REX BROWN – “Heartfelt, Straight From The Gut”

August 11, 2017, 2 months ago

Aaron Small

feature heavy metal rex brown

REX BROWN – “Heartfelt, Straight From The Gut”

Best known as the bass player for Pantera, Rex Brown has also played in Down, Crowbar and Kill Devil Hill. After 35 years in the business, the seasoned musician has released his first ever solo album, Smoke On This. Not only does Rex play bass on this 11-song set, he sings lead vocal and plays rhythm guitar as well. Running the gamut from old school southern rock to Pink Floyd and The Beatles, revved up energy to calm serenity, Smoke On This is entirely unexpected, yet completely enjoyable.
 
“I saw a passage I had written somewhere about a lost chord. I had all these lost chords in my head… these patterns that were fitting together,” recalls Rex. “I worked really tightly with my collaborator Lance Harvill – between me and him, we just started spitting out riffs, seeing if mine would work with his, and his would work with mine. We started sculpting how all these are going to break out. There was a real comradery. Lance and I had done a record before in about 2010 – not a record, but we did recording for film placement and stuff like that down at Willie Nelson’s Pedernales Place (in Austin, Texas) when it was still a studio; which is cool as shit! But anyway, it was called Arms Of The Sun. Lance sang vocals on it, and it made a splash in the past. This thing, Lance will send me one little piece – ‘what do you think of this?’ I’ll either work it up, or if I get stuck on it, probably can it. But ‘One Of These Days’, that’s how it started. He had this one little passage, and I melded the whole song around it.”
 
Why a solo album as opposed to starting a new band? “Just because it’s a personal record. With all those lost chords in my head, I wanted it to be a solo album. I’ve never done a solo record before. Why not? I’m not this pretentious, fucking arrogant asshole rock star. Those songs are heartfelt and come straight from the gut. Why put a band name on it to fuckin’ ruin it when it’s just me? Even though I had a lot of help from my guys down there, I decided to wear the white hat on this. Sometimes as a bass player, you get stuck in the mode of taking care of the business side of it and that kind of shit. Number one, I had to get off the bus and take some time and really get the feeling. I just got burnt on the road. I’m not getting away from metal so to speak; I carried that flag for 25 years, it got a little heavy.”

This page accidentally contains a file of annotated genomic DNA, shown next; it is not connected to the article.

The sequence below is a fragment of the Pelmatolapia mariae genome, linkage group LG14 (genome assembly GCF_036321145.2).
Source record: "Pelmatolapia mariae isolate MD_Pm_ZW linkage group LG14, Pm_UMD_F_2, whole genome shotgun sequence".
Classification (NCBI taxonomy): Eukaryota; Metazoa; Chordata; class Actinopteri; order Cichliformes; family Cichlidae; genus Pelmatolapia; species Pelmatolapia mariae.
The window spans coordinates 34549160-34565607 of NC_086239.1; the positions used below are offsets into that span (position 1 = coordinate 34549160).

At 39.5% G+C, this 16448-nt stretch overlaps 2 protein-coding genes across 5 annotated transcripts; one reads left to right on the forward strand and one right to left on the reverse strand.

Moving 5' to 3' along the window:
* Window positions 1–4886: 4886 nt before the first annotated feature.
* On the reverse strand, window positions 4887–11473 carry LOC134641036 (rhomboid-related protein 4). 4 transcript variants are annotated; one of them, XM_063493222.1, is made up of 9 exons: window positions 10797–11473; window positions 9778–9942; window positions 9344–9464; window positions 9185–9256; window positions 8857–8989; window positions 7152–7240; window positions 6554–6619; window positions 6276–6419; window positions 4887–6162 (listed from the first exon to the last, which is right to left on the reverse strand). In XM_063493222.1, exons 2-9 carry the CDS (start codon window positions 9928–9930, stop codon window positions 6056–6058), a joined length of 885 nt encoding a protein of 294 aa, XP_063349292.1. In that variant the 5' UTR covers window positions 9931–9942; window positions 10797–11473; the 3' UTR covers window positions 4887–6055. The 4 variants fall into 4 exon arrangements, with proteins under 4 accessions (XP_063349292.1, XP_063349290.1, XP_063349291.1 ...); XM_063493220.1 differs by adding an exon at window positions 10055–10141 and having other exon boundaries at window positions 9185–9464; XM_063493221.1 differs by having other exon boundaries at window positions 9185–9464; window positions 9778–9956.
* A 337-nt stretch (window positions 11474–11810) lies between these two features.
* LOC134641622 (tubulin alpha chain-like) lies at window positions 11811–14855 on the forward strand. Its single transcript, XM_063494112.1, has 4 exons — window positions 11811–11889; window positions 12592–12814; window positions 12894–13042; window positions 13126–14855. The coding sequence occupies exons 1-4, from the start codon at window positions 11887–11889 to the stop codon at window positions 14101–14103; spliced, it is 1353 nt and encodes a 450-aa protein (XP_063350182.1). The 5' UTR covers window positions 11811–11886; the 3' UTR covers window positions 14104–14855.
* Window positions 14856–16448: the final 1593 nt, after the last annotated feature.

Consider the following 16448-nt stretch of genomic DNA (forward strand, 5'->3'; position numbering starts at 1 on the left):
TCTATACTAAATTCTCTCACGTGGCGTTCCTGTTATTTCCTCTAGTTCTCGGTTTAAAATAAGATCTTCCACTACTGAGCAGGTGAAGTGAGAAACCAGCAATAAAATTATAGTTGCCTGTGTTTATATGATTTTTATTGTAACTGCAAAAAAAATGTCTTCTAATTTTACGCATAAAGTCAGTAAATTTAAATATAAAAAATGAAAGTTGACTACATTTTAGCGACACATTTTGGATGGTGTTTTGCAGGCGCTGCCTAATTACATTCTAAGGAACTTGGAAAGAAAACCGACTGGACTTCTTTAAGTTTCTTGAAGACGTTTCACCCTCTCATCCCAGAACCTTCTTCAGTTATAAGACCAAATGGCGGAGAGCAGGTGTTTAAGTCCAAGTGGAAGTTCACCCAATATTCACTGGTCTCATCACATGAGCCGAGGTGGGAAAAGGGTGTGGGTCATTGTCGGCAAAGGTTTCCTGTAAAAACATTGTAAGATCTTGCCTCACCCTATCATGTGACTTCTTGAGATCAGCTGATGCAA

You see that with Zakk Wylde, he occasionally takes a break from Black Label Society to do his solo Book Of Shadows stuff. “It’s really healthy to do something like that. This one just took a little bit more time than I wanted; life gets in the way sometimes. Out of all the records I’ve made, this is more – there was something magical coming out of those rooms. Every time I would leave the studio (in Nashville), I’d come back here to Albuquerque and I’d take these songs apart after we had already recorded stuff. How do I make ‘em better? How do I get to the real grit of it? We had a bunch of vocal processing on it, at the end of the day I looked at my producer and said, ‘take the shit off it.’ I just want to hear my voice fucking raw. It took me a while to get used to that voice. When you hear yourself sing for the first time on a tape or anything like that, you don’t necessarily fall in love with it. Even though I’ve sang on a gazillion things in other bands, it’s not that lead structure. Once we found the voice, that was when everything really came together.”

Work initially began on Smoke On This two years ago, in the summer of 2015. “Yeah, that’s when we first put stuff on tape,” says Rex. “I went to the studio; we had rehearsed these songs with the drummer, Christopher Williams – he’s so bad ass! We’d rehearsed about 13 songs in five hours. From the beginning, this thing was just a magical piece. Then we hit a couple rough spots – I’d go home and come back every four or five weeks. Then I bought a house in Albuquerque, and I renovated it. I knocked walls down, tore floors out, repainted the whole house; that was about a four-and a half month roadblock, which… I’m just letting the wind blow with this thing. But we did the whole house ourselves, me and my fiancée. It’s a labour of love; I just felt it was time for me to step out and do what I wanted to do for a change, instead of what people fucking expected. That’s not egotistical or arrogant to say, it’s just honest. That’s who I am. That sun’s going to shine every fucking morning. The only thing I can control is my attitude and my effort with it. If I’m going to do something, I’m going to do it 110%, or I’m not going to fuck with it. I found myself in the back of the bus doing that, and it doesn’t do me any justice.”